Of Monopoly and Women – Interview with Sascha Hall (Theatre interview)
Of Monopoly and Women
Brave New Word Theatre Company
Exchange Hotel Balmain. You can grab tickets here.
Tomorrow night, I am headed off to the opening night of Of Monopoly and Women. Following the sell out season of Dancing Naked in the Backyard, Brave New Word is back with its next original Aussie work, Of Monopoly and Women. Performing at the vibrant Exchange Hotel in Balmain, audiences have the opportunity to see this collaborative piece of theatre as part of a dinner and a show experience.
Zoe is an artist who lives with her two sisters Kate and Ella. Their house quickly moves from peaceful to tense, becoming very uncomfortable to live in, very quickly. They often go without speaking for days (three weeks being their personal best). When Zoe wins a photography competition and the prize is a trip to Paris for two, both Kate and Ella feel entitled to go with her. Zoe ﬁnds herself in a very interesting position.
As the battle for the second ticket set in, High-level manipulation is at play and old wounds are opened, closed and re-opened again, just to be sure.
The sisters quickly prove that nobody can penetrate the surface better than family, and nothing is sacred if it means getting what they want. As Zoe’s sisters move in for the kill, the only solution they can ﬁnd is in a game of Monopoly. A game of chance seems fair, but these three have never played by the rules.
I was lucky enough to pin Sascha hall down and get some answers from her so we can learn a little more about this fantastic new show.
Lisa – Did you play Monopoly as a kid? Did you like it?
Sascha – I suppose the best way to say it is yes, I attempted to play Monopoly as a kid. I’d get all excited about setting up the pieces and having my eye on the prize (Mayfair and Pall Mall obviously!) however my memory is a bit hazy from there. I don’t think I ever actually completed a game of Monopoly let alone actually win one. I have a memory of coming close but I was so near bankruptcy that my fate as the loser had been decided. I think the ‘idea’ of playing Monopoly was a little more exciting than the practice!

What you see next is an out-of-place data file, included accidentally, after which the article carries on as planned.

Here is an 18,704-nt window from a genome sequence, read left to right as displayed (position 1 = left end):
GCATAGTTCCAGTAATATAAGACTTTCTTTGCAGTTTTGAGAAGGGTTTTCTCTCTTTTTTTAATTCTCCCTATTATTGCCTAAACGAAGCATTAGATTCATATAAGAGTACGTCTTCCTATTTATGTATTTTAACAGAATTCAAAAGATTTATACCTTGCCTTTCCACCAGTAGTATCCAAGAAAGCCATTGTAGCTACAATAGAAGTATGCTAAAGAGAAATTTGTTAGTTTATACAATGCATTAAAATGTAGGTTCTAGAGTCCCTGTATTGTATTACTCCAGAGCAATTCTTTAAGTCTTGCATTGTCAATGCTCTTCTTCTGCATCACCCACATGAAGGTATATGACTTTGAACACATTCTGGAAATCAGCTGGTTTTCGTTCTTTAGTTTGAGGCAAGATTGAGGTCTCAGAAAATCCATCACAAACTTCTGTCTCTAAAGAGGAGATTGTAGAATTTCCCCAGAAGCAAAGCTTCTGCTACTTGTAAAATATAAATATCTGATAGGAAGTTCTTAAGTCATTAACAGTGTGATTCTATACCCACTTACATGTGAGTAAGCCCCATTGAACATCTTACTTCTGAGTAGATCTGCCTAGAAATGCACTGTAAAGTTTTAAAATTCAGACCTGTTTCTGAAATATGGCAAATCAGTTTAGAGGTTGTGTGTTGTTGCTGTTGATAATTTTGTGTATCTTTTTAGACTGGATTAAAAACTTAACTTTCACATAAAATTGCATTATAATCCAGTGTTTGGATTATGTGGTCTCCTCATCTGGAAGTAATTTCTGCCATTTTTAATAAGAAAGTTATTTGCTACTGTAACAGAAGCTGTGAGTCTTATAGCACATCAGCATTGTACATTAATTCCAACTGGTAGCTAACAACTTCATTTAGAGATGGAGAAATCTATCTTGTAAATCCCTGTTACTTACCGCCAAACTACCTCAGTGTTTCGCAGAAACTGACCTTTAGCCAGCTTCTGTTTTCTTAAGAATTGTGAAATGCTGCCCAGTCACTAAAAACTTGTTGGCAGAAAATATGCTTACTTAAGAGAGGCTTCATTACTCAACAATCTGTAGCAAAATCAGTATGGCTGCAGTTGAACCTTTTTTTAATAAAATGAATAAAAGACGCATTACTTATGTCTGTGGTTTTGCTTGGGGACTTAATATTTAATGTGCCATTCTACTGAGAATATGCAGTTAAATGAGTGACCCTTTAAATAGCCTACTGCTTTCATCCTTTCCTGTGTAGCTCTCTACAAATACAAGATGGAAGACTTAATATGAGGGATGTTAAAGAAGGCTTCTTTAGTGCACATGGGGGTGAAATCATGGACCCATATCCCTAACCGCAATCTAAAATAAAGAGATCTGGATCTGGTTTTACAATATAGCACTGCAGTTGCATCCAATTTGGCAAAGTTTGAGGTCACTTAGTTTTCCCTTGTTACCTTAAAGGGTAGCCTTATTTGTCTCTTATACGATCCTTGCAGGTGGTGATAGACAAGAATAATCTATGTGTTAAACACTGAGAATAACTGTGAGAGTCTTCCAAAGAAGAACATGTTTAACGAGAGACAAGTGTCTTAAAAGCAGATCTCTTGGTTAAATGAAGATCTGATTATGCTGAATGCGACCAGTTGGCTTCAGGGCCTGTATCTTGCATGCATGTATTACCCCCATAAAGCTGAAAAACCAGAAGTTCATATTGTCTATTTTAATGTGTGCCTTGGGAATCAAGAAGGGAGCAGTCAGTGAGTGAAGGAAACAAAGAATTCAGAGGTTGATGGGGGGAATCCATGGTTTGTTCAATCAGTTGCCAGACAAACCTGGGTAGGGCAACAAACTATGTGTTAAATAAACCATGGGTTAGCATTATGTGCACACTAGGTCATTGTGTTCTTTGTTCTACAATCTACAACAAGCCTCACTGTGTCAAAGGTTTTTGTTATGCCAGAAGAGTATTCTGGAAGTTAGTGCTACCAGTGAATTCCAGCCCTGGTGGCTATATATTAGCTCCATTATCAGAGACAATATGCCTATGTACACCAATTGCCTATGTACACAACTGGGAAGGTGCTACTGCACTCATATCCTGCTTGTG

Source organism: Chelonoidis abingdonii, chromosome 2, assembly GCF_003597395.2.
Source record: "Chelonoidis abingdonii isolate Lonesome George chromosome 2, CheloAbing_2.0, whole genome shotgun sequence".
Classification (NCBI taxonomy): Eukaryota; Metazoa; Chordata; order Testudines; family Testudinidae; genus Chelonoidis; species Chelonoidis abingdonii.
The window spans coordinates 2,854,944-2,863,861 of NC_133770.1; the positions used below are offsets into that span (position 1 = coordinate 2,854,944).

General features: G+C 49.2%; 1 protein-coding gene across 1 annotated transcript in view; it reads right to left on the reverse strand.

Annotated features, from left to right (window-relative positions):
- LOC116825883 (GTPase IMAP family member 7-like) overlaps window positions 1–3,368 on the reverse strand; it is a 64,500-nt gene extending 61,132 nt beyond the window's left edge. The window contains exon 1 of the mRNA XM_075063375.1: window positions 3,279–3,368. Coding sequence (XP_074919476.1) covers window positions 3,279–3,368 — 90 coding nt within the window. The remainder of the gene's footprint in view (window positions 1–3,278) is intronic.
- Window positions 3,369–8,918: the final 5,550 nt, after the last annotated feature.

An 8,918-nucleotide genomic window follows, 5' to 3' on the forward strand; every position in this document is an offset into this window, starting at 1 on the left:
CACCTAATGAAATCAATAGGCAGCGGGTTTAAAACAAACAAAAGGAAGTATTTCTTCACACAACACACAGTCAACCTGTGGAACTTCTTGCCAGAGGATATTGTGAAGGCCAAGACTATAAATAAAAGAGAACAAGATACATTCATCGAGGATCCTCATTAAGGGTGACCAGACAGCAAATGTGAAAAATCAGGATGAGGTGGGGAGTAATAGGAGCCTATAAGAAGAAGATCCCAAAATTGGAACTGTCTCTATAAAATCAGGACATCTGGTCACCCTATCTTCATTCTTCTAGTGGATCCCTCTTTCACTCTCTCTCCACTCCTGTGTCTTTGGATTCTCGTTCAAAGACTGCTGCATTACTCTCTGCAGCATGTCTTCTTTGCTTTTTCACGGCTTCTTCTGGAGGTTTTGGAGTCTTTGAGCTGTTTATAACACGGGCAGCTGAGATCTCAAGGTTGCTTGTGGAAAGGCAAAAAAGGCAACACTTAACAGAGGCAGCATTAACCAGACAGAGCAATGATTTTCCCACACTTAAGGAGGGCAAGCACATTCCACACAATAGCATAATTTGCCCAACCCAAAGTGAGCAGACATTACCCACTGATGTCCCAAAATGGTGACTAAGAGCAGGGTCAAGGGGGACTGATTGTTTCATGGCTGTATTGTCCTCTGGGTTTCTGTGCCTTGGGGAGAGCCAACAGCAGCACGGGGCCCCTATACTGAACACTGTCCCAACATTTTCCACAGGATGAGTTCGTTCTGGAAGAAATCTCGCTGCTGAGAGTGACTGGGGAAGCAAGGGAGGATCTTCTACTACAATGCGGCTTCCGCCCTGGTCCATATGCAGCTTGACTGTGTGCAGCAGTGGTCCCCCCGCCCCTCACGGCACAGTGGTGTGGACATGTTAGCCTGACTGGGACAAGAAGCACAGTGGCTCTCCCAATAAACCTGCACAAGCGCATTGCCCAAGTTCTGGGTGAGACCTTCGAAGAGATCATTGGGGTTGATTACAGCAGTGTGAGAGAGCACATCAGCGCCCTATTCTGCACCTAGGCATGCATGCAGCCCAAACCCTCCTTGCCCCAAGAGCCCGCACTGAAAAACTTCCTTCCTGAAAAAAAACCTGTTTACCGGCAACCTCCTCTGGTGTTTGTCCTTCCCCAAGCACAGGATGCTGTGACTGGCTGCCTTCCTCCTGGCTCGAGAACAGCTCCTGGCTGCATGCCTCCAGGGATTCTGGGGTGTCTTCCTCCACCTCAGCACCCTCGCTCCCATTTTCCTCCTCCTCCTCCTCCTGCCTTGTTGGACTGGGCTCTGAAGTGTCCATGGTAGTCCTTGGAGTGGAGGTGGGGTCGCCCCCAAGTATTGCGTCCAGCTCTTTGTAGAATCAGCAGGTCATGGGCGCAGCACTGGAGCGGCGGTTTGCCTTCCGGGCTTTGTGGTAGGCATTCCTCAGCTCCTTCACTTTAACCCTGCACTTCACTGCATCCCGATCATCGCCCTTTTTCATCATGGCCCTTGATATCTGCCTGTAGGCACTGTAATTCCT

Lisa – I think most of us had that experience! What did you particularly enjoy in work shopping the script for Of Monopoly and Women?
Sascha – The rehearsal process of ‘Brave New Word’ is a unique one. We begin with a draft and everyone in the team including the cast has creative input on the shape of the final script. This is a rewarding process for everyone involved; not only does everyone feel free to contribute ideas; the sense of ownership of the piece is then much stronger between everyone. We are all creatively responsible for the outcome of the story as well as the performance.
During our ‘discovery process’, freedom was the most important thing; nothing was off-limits. We have played, explored and discovered endless possibilities; all of which have helped shape the final product that the audience will soon become a part of.
There certainly has been a special kind of crazy in our rehearsal room. It has been a sanctuary of invention and honesty. We have shared countless stories about our own family and experiences and thus contemplated some beautifully universal truths. Our rehearsal room became our play ground from which to explore these truths; being within this space has been the greatest joy for me.
Lisa – That sounds lovely. Particularly what you said about a “Sanctuary of invention and honesty.” I feel quite envious! For you as a director, what is the primary difference (if any) in preparing theatre for a static audience, and preparing it for an audience who are sitting at tables and have just finished a meal together?